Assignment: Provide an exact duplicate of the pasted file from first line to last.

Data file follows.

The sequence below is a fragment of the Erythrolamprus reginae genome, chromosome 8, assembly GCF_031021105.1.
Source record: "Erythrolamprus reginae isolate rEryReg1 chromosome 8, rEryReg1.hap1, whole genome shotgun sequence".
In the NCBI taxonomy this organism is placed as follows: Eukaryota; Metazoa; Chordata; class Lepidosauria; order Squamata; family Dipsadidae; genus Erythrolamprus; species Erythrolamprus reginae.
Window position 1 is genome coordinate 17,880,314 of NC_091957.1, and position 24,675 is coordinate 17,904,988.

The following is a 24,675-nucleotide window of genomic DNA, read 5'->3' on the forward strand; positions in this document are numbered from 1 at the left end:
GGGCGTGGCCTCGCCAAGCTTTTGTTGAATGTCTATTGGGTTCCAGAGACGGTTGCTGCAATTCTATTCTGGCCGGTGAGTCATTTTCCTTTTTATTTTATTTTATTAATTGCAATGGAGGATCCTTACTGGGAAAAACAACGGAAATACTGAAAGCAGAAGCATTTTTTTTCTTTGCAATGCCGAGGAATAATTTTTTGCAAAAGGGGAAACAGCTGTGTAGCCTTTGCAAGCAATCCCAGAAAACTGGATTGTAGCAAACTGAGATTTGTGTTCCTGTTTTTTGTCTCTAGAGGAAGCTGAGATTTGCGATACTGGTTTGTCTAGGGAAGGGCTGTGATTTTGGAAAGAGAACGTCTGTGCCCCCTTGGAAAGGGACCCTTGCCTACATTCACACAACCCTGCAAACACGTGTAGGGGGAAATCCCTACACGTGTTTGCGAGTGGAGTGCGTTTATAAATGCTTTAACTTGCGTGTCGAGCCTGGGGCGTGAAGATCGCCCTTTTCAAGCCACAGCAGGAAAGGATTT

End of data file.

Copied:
The sequence below is a fragment of the Erythrolamprus reginae genome, chromosome 8, assembly GCF_031021105.1.
Source record: "Erythrolamprus reginae isolate rEryReg1 chromosome 8, rEryReg1.hap1, whole genome shotgun sequence".
In the NCBI taxonomy this organism is placed as follows: Eukaryota; Metazoa; Chordata; class Lepidosauria; order Squamata; family Dipsadidae; genus Erythrolamprus; species Erythrolamprus reginae.
Window position 1 is genome coordinate 17,880,314 of NC_091957.1, and position 24,675 is coordinate 17,904,988.

The following is a 24,675-nucleotide window of genomic DNA, read 5'->3' on the forward strand; positions in this document are numbered from 1 at the left end:
GGGCGTGGCCTCGCCAAGCTTTTGTTGAATGTCTATTGGGTTCCAGAGACGGTTGCTGCAATTCTATTCTGGCCGGTGAGTCATTTTCCTTTTTATTTTATTTTATTAATTGCAATGGAGGATCCTTACTGGGAAAAACAACGGAAATACTGAAAGCAGAAGCATTTTTTTTCTTTGCAATGCCGAGGAATAATTTTTTGCAAAAGGGGAAACAGCTGTGTAGCCTTTGCAAGCAATCCCAGAAAACTGGATTGTAGCAAACTGAGATTTGTGTTCCTGTTTTTTGTCTCTAGAGGAAGCTGAGATTTGCGATACTGGTTTGTCTAGGGAAGGGCTGTGATTTTGGAAAGAGAACGTCTGTGCCCCCTTGGAAAGGGACCCTTGCCTACATTCACACAACCCTGCAAACACGTGTAGGGGGAAATCCCTACACGTGTTTGCGAGTGGAGTGCGTTTATAAATGCTTTAACTTGCGTGTCGAGCCTGGGGCGTGAAGATCGCCCTTTTCAAGCCACAGCAGGAAAGGATTT